Thursday, January 12, 2017

Author Interview: Tess Thompson

A Chat with Bestselling Novelist
Tess Thompson

On January 10th, Tess Thompson celebrated the release of her ninth novel, 

Congratulations on the release of Miller’s Secret! This is an outstanding novel. Can you tell me a little bit about how this story came to be written?

Like all my novels, the characters and plot came to me in a visual image. One morning last spring, I woke to an image of a young war hero looking out the window of his beach house and seeing a young woman, sketching in her notebook, on his lawn, the Pacific Ocean spread out before her. This was the beginning of this complex story unravelling in my brain. How it completely falls into my mind, I cannot possibly explain because I don’t know.

Characters often find themselves in situations they aren't sure they can get themselves out of. This is true for some of the characters in Miller’s Secret. When was the last time you found yourself in a situation that was hard to get out of and what did you do?

Wow, this is a hard question. If I’m completely honest, I would say the process of getting out of my first marriage. It seemed impossible to imagine forging a new life, a new path, after twelve years of marriage and two kids. Like Caroline in the book, I held onto certain beliefs about my life that were hard to let go of – things I really wanted to believe were true but just weren’t. Like her, I accepted a life that made me feel dead inside, focusing on my children instead of facing the truth about my marriage. I made excuses, again like Caroline, to convince myself that everything was fine, that I was happy. Finally, feeling almost suicidal, I had to admit that something drastic in my life had to change, and that change was my marriage. You don’t get more drastic than divorce. It was gut-wrenching and awful. However, on the other end of all that pain was a chance for redemption and a new opportunity for happiness. This is a major theme in all my books, but especially in Miller’s Secret.

What did you enjoy most about writing Miller’s Secret?

Everything, but probably writing the second draft after I received the notes back from my story editor. Unlike some writers, I adore re-writing, especially after taking in notes from an editor. I find that criticism always sparks a deeper level of creativity for me. The relationship with my editor is key to everything.

What was the hardest part about writing Miller’s Secret?

Keeping the through line of four characters spanning twenty years.

Can you share some stories about people you met while researching this book?

I don’t have any stories, other than I was very close to my grandmother, who was a young woman during WWII, married to a Navy Officer. Her stories of that time inspired my fascination with the Greatest Generation. Both my maternal and paternal grandfathers fought in WWII. My mother’s father was at Pearl Harbor when it was bombed. My father’s father was in the Army and told us stories of his time fighting on enemy ground, including the time he accidently wandered into enemy territory and was lost for several days. I’ll say this, though. I wish I’d had a tape recorder for some of these conversations, as all my grandparents have passed now. As a kid, I felt too shy to ask them more questions. I would give anything to go back with my list of questions.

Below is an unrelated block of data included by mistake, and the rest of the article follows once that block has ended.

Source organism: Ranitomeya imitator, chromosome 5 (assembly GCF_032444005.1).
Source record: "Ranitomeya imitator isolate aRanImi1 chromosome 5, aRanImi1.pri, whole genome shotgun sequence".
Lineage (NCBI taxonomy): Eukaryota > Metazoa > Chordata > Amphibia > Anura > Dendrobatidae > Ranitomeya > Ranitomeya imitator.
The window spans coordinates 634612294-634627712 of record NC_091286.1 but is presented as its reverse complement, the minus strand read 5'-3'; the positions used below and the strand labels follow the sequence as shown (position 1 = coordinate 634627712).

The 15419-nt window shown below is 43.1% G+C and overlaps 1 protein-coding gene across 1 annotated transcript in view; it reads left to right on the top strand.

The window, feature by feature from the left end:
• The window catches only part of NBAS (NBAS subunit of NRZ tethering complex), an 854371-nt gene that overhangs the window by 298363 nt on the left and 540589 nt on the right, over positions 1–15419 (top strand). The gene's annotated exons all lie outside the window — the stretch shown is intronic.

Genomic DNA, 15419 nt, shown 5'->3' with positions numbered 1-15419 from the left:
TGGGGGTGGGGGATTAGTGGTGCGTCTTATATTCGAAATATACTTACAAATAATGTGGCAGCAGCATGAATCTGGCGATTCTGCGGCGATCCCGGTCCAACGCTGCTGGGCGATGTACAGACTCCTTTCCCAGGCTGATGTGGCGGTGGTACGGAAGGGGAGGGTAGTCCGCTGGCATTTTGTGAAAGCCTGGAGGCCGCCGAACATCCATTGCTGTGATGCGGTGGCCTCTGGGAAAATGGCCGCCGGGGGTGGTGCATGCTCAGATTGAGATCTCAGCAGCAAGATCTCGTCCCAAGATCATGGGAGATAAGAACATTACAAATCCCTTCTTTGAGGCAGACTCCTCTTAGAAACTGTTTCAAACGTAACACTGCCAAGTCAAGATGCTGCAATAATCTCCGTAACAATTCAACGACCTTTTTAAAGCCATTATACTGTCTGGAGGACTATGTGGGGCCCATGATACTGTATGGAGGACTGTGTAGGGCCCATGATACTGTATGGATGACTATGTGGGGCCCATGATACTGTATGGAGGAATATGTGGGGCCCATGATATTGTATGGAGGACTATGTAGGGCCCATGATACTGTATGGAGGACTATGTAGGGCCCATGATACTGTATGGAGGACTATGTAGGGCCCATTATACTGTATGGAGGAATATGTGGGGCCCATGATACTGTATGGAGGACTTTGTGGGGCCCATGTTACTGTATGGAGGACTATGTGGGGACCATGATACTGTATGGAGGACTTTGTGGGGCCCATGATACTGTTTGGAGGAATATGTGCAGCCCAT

What does your writing process look like?

It’s changed over the years. I used to write the first draft fast and then layer upon it on the second and third pass. This works well for my romantic suspense series that are very much plot driven. Once I have the plot on paper, then I can go back and add the nuances of setting, character and dialogue. However, for Miller’s Secret, I wrote in a more plodding fashion, which allowed me to go deep into the characters’ minds right away. For this book and Duet for Three Hands, my other historical, I wrote as if under a spell. The words seemed to come from somewhere else, somewhere otherworldly. I can’t explain it exactly, other than to say the process felt like magic. The characters seemed to speak to me, like they were sitting next to me at my desk. Perhaps this is the writer’s zone everyone talks about?

What do you think most characterizes your writing?

Lyrical, romantic themes, complex characters, fast-paced plots.

How long have you been a writer? Where did your love of storytelling come from?

I’ve been writing seriously since 2000. I started out as a playwright, but decided after my first full-length production that I hated playwrighting because I’m too much of a control freak and the theatre is all about collaboration. My first novel, Riversong, was released in 2011. Since then, I’ve been pursuing the writer’s life with great energy and focus. Half of my energy is on craft and writing, the other half on trying to figure out how to sell the darn books. The first one is much easier!

My love of storytelling stems from my love of reading. As a kid, I was the one with my nose in a book. I never grew out of my love for story told via the page. It morphed into writing at some point. I’m not sure when, other than to say I can’t remember a time I didn’t want to become a writer. I remember very distinctly driving home from the movie theatre after seeing the first Star Wars movie in 1976 and telling my perplexed mother that the movie made me want to write a story. I can see her face looking at me from the driver’s side of the car like – what is wrong with this child?

I also come from a long line of verbal storytellers. My father is absolutely mesmerizing when he tells a story.

Just as your books inspire authors, what authors have inspired you to write?